Elizabeth A. Reed received her Ph.D. in Music Education at the University of South Carolina. While there, she was the Assistant Director of the UofSC String Project and taught Music Appreciation. Since 2018, Dr. Reed has been the Executive Director of the National String Project Consortium. This non-profit organization focuses on children across the United States having access to string music education and providing emerging string music education majors the opportunity to practice teaching. Dr. Reed has taught beginning to advanced levels of orchestra (4th- 12th) to students in Fairfax County Public Schools and Lexington-Richland School District Five.
As a conductor, Dr. Reed has guest conducted for the South Carolina Junior All-State Orchestra, Fairfax, Loudon, and Prince William County District Honor Orchestras in Virginia, MMEA Eastern District in Massachusetts, and the GMEA Middle School Honors Orchestra in Georgia. She also conducted with the Prince William Youth Orchestras for two years.
As a cellist, she has performed and soloed with the Pan American Symphony Orchestra, Fairfax Symphony, Friends and Family Chamber Orchestra of Fairfax County, Signature String Quartet, The Quartet Program, Il Grazioso Piano Trio at the Orford Center of the Arts in Quebec, South Carolina Governor’s School of the Arts Resident String Quartet, Eastman Bartok String Quartet Seminar, and on broadcasts for SCETV, South Carolina Public Radio, and WVIA in Pennsylvania.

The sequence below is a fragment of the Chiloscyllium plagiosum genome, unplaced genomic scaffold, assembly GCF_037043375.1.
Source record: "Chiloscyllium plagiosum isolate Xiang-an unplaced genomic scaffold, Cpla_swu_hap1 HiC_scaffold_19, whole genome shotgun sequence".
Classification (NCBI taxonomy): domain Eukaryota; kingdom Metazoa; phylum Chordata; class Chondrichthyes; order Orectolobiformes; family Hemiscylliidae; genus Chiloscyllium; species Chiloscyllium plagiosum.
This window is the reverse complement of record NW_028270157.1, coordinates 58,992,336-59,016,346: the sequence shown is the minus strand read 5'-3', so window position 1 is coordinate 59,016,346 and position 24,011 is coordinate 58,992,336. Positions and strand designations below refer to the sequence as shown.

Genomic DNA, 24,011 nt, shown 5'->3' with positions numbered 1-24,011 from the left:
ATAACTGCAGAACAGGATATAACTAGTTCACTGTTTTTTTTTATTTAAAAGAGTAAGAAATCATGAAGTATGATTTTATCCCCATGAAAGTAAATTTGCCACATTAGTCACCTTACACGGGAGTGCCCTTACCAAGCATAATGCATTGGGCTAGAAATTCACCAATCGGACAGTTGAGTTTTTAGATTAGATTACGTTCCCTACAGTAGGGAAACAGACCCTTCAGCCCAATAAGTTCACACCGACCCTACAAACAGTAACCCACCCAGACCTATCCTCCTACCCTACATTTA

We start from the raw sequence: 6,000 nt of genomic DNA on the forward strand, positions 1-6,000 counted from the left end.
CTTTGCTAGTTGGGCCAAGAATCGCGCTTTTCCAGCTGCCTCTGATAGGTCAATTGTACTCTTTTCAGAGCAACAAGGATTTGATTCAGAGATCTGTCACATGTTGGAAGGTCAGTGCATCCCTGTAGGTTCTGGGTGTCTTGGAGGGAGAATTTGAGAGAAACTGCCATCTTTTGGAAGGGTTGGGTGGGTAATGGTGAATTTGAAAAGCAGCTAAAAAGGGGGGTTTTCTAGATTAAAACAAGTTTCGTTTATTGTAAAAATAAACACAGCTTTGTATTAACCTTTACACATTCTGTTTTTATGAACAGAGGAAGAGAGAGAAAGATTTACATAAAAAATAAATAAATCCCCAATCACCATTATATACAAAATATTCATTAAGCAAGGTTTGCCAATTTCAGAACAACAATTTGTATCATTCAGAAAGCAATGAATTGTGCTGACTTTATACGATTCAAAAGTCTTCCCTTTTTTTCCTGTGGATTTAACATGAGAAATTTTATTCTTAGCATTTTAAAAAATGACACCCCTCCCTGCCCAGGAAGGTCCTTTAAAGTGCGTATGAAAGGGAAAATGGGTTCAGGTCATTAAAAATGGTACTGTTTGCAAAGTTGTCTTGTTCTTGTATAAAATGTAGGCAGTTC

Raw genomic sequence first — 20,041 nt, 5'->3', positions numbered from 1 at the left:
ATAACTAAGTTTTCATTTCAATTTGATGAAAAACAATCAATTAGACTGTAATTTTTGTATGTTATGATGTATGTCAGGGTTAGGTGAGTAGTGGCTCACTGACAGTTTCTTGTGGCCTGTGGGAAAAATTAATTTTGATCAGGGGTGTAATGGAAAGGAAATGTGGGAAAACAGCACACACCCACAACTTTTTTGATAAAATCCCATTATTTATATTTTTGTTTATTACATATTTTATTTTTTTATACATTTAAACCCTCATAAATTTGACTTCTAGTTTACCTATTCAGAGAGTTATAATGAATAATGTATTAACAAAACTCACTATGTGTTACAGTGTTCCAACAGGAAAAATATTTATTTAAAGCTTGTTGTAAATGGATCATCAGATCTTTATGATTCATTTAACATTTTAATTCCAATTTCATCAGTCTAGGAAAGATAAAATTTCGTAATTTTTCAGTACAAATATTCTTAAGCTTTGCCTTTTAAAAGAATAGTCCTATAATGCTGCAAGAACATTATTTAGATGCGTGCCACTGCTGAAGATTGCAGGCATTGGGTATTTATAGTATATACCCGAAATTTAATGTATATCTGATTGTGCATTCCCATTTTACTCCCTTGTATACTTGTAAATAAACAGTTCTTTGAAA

As a researcher and clinician, Dr. Reed focuses on professional music teacher identity, culturally responsive teaching, the String Projects, and pitch perception. Her dissertation, Examining Professional Music Teacher Identity: A Mixed Methods Approach with Stringed Instrument Teachers, was published in 2018. Dr. Reed has other publications in the American String Teacher and Teaching Music Through Performance in Orchestra, Volume 4. In addition, she has presented clinics and research poster sessions at ASTA, ISME, NAFME, SMTE, TMEA, and VMEA.
University of Akron
Management Association Mt Pleasant and North Charleston, SC
National String Project Consortium Board
The National String Project Consortium Board is comprised of members from across the United States. Many members serve as faculty at universities/colleges and are associated with a String Project site. The board is also fortunate to have members from the music industry as well.
University of North Texas
Eugene (Gene) Dowdy
Eugene (Gene) Dowdy is professor of music and Director of Orchestral Studies at UTSA where he conducts the UTSA Orchestra and Opera, teaches undergraduate and graduate conducting, and is the founding director of the UTSA String Project. For seven years he served as the music department chair at UTSA. He is also the conductor and artistic director of the Symphony of the Hills in Kerrville, Texas. Professor Dowdy earned music degrees from UT Austin, UTSA, and the University of Iowa. He has taught award-winning school orchestras, and was on the faculty of the Interlochen Arts Camp. He serves in an honorary capacity as Resident Conductor of the Youth Orchestras of San Antonio. Dowdy served three years as executive director of the National String Project Consortium, and is a past president of both the Texas Orchestra Directors Association and the Texas Chapter of the American String Teachers Association. He is an active guest conductor, having appeared with orchestras and festivals all over the United States, Mexico, France, and Italy. Stacy and Gene have two daughters, Jessica a piano-playing pastry chef, and Rachel a cellist and school orchestra director.
Board Member & ASTA Liason